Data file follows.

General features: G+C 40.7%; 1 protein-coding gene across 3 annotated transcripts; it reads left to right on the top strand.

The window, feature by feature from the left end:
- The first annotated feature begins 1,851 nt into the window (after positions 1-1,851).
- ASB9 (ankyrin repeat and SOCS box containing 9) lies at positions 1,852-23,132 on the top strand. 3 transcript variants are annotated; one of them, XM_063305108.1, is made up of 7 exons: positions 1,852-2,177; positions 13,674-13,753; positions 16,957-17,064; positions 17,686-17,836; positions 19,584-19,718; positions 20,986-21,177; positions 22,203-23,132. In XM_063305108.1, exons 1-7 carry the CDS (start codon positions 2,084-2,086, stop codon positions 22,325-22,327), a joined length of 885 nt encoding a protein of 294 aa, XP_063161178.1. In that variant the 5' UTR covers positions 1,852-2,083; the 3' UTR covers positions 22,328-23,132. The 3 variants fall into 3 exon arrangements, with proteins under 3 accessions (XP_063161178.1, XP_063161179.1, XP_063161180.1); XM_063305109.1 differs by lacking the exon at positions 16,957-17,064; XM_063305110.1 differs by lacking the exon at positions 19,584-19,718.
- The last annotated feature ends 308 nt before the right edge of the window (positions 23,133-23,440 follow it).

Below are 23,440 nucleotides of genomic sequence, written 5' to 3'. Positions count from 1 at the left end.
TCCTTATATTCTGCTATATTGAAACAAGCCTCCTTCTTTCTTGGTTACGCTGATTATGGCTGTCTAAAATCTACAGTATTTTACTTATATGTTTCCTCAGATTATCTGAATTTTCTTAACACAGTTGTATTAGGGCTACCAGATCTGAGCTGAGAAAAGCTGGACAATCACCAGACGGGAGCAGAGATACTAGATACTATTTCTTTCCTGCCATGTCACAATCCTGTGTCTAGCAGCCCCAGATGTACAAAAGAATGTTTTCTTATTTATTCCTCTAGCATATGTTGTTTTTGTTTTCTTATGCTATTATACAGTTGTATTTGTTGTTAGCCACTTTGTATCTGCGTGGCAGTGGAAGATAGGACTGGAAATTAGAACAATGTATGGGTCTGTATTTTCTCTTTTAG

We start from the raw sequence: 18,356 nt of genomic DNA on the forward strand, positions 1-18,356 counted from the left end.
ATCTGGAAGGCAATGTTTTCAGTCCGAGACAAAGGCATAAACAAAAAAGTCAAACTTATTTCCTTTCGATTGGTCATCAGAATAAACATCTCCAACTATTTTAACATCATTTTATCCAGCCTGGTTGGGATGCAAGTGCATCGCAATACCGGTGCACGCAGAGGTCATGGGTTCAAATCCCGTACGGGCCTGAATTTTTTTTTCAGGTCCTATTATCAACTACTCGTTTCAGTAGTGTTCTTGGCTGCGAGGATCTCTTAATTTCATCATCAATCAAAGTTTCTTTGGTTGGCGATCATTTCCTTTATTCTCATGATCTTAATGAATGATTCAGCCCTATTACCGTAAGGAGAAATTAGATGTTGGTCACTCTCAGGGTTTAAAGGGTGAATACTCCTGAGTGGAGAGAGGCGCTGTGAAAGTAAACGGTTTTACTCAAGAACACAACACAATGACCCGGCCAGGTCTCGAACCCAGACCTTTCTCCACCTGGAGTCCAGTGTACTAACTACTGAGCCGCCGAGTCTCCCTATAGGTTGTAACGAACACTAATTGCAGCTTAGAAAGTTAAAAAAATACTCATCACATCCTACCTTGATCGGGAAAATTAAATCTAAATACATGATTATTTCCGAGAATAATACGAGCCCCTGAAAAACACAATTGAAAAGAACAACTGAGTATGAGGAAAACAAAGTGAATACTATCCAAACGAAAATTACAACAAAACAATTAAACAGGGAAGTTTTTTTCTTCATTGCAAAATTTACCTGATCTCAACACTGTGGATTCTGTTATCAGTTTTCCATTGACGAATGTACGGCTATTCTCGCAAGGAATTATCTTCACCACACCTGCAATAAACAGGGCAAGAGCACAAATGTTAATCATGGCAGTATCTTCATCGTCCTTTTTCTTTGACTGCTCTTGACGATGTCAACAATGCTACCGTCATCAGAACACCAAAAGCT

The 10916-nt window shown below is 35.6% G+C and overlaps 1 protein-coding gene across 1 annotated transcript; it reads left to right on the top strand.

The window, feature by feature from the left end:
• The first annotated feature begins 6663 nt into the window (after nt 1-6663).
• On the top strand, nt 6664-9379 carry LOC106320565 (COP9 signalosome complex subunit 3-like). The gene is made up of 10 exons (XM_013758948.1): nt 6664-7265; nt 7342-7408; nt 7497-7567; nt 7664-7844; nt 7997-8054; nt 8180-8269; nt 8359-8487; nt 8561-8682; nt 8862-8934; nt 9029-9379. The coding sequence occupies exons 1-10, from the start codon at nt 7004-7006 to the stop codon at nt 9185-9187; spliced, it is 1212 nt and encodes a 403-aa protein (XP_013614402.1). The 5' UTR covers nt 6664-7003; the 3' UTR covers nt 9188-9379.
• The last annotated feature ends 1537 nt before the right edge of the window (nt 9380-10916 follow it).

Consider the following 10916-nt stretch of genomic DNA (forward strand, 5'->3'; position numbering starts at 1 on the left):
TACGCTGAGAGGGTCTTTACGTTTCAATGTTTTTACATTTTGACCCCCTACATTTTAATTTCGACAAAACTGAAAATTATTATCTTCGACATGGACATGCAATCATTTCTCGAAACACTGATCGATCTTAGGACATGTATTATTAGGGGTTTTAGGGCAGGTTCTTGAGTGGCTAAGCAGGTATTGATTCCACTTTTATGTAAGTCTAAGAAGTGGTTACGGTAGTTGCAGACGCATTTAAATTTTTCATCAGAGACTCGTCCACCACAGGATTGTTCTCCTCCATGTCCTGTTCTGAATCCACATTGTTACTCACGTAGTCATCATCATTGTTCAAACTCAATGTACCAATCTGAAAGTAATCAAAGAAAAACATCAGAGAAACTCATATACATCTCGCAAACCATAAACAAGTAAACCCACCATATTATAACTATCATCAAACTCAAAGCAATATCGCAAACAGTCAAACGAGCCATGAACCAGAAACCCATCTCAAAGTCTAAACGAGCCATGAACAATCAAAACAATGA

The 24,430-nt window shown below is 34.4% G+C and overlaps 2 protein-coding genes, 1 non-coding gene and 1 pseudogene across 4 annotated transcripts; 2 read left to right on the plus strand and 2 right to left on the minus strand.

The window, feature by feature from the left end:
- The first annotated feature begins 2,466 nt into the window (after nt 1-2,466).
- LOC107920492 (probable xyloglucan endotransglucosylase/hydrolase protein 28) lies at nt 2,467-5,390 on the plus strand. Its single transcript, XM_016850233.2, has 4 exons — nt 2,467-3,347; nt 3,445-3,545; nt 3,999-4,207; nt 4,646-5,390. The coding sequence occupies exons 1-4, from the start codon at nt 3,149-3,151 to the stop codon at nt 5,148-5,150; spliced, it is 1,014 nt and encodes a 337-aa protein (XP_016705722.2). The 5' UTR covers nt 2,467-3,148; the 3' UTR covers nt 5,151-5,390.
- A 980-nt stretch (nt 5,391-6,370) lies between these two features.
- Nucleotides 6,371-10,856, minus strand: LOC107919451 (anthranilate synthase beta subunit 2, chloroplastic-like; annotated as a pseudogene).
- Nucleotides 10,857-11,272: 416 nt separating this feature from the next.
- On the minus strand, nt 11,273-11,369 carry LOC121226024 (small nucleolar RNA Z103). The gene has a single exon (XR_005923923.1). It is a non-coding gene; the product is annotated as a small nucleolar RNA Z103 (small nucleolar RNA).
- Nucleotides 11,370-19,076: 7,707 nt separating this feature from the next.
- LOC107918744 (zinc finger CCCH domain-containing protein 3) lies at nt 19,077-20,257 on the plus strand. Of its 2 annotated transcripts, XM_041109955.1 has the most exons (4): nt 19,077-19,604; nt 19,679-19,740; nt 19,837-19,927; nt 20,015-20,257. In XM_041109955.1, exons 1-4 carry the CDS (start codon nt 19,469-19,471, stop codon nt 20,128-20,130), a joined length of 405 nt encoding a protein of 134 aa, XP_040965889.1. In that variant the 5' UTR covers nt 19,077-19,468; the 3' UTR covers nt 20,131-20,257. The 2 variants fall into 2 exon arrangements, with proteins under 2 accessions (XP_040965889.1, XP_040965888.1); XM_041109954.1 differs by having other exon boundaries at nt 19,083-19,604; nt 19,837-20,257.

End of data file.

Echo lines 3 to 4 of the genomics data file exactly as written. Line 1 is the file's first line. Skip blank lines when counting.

- The first annotated feature begins 1,851 nt into the window (after positions 1-1,851).
- ASB9 (ankyrin repeat and SOCS box containing 9) lies at positions 1,852-23,132 on the top strand. 3 transcript variants are annotated; one of them, XM_063305108.1, is made up of 7 exons: positions 1,852-2,177; positions 13,674-13,753; positions 16,957-17,064; positions 17,686-17,836; positions 19,584-19,718; positions 20,986-21,177; positions 22,203-23,132. In XM_063305108.1, exons 1-7 carry the CDS (start codon positions 2,084-2,086, stop codon positions 22,325-22,327), a joined length of 885 nt encoding a protein of 294 aa, XP_063161178.1. In that variant the 5' UTR covers positions 1,852-2,083; the 3' UTR covers positions 22,328-23,132. The 3 variants fall into 3 exon arrangements, with proteins under 3 accessions (XP_063161178.1, XP_063161179.1, XP_063161180.1); XM_063305109.1 differs by lacking the exon at positions 16,957-17,064; XM_063305110.1 differs by lacking the exon at positions 19,584-19,718.